Retreating from life after a tragedy, a man questions the universe by writing to Love, Time, and Death. Receiving unexpected answers, he begins to see how these things interlock and how even loss can reveal moments of meaning and beauty.
Henry Roth is a man afraid of commitment up until he meets the beautiful Lucy. They hit it off and Henry think he's finally found the girl of his dreams, until he discovers she has short-term memory loss and forgets him the next day.
Pivoting around the eternal game of love, the suave matchmaker and New York's greatest date doctor, Alex "Hitch" Hitchens, guarantees that any man can get the girl of his dreams if he overcomes his fears and follows his infallible advice. However, when the timid accountant, Albert Brennaman, wants to win the attention of the rich and beautiful heiress, Allegra Cole, Hitch will discover his perfect match: the inquisitive gossip columnist, Sara Melas. Now, the self-assured charmer is in need of his own services to save his relationship. Can the silver-tongued expert of romance survive the delicate complications of love?Written by
The mobile phone that Hitch uses to talk to Sara when Albert is getting his back waxed is a Sony Ericsson P900. See more »
As Hitch tries to win Sara back, her hair changes length, style, and position throughout the scene. See more »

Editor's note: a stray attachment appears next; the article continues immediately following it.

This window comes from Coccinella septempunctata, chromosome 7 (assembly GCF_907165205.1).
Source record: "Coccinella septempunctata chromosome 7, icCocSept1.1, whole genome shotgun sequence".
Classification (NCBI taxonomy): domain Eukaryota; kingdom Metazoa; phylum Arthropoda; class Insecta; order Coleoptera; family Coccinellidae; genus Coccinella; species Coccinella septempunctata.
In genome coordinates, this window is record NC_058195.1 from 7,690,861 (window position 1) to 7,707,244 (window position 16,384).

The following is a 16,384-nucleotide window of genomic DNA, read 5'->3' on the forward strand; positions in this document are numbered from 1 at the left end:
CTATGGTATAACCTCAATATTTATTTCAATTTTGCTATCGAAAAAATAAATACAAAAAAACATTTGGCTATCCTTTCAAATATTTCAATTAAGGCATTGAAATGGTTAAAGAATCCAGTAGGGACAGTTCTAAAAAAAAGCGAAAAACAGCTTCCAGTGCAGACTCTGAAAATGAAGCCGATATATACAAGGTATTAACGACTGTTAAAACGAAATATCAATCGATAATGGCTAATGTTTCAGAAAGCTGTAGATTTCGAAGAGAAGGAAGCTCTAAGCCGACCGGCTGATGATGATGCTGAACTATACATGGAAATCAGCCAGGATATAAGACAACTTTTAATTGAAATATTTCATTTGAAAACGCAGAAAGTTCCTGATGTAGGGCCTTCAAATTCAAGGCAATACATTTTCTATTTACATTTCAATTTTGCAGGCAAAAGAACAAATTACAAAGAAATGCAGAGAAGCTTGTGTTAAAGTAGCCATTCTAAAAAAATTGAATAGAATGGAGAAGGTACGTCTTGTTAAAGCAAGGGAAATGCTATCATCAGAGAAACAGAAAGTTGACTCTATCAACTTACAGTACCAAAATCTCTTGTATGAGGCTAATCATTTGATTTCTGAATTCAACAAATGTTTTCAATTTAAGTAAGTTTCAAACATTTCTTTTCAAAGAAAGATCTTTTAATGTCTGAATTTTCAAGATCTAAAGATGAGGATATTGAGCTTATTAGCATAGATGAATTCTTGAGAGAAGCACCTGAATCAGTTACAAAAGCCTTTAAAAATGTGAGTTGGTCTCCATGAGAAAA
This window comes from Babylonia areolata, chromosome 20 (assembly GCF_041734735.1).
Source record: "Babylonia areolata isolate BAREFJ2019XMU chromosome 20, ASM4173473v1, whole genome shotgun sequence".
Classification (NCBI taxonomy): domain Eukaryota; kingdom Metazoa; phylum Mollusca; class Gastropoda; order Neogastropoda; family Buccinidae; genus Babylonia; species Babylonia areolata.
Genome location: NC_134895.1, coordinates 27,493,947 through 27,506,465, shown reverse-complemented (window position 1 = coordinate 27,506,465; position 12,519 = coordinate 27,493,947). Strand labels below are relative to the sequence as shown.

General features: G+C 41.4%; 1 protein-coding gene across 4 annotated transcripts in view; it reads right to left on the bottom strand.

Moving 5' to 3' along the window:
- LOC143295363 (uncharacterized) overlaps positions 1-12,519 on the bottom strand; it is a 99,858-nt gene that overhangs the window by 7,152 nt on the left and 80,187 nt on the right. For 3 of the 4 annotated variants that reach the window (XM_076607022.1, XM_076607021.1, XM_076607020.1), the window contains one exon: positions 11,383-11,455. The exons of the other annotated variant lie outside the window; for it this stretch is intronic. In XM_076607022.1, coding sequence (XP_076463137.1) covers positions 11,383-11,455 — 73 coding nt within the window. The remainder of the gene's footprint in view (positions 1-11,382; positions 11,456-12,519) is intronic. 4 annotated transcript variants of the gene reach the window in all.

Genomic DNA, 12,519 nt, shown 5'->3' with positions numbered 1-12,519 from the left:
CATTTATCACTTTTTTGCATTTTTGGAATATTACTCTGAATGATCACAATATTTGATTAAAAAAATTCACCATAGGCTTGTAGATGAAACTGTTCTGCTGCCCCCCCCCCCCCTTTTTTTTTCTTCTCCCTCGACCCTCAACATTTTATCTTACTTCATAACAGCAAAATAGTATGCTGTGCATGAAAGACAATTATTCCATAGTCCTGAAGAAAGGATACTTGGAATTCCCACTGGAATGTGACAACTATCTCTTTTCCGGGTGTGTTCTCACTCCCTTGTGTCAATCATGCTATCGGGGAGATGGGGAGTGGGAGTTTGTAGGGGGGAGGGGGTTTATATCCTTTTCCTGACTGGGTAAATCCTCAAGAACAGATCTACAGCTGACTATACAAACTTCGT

Basic principles: no woman wakes up saying, "God, I hope I don't get swept off my feet today!" Now, she might say, "This is a really bad time for me," or something like, "I just need some space," or my personal favorite, "I'm really into my career right now." You believe that? Neither does she. You know why? Because she's lying to you, that's why. You understand me? Lying! It's not a bad time for her. She doesn't need any space. And she may be into her career, but what she's really...
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This film was not about stereotypes, nor dance moves, nor pickup lines, really. This film was about the vulnerability of peoples' hearts. It was hard to believe that Kevin James could play in a convincing role, that Will Smith could satisfy without action, and that such a hackneyed genre of film could succeed in such a way. I don't intend to sound overly endeared with this film - it wasn't "groundbreaking" in any sort of way - but it was a film worth seeing. Was it believable? No. New York couldn't be so simple and there has been no human being in the history of mankind that has the "hutzpah" of Hitch. Sure, there are bar-studs, but not ones that can get any chick, at any time - excluding those raking in seven figures, of course. The thing that worked best for this film was its true focus on the dramatic side of things, not just on the comedy. It was a funny two hours, no doubt. But it was also two hours that made you sit in your seat, become immersed in the characters, and smile.
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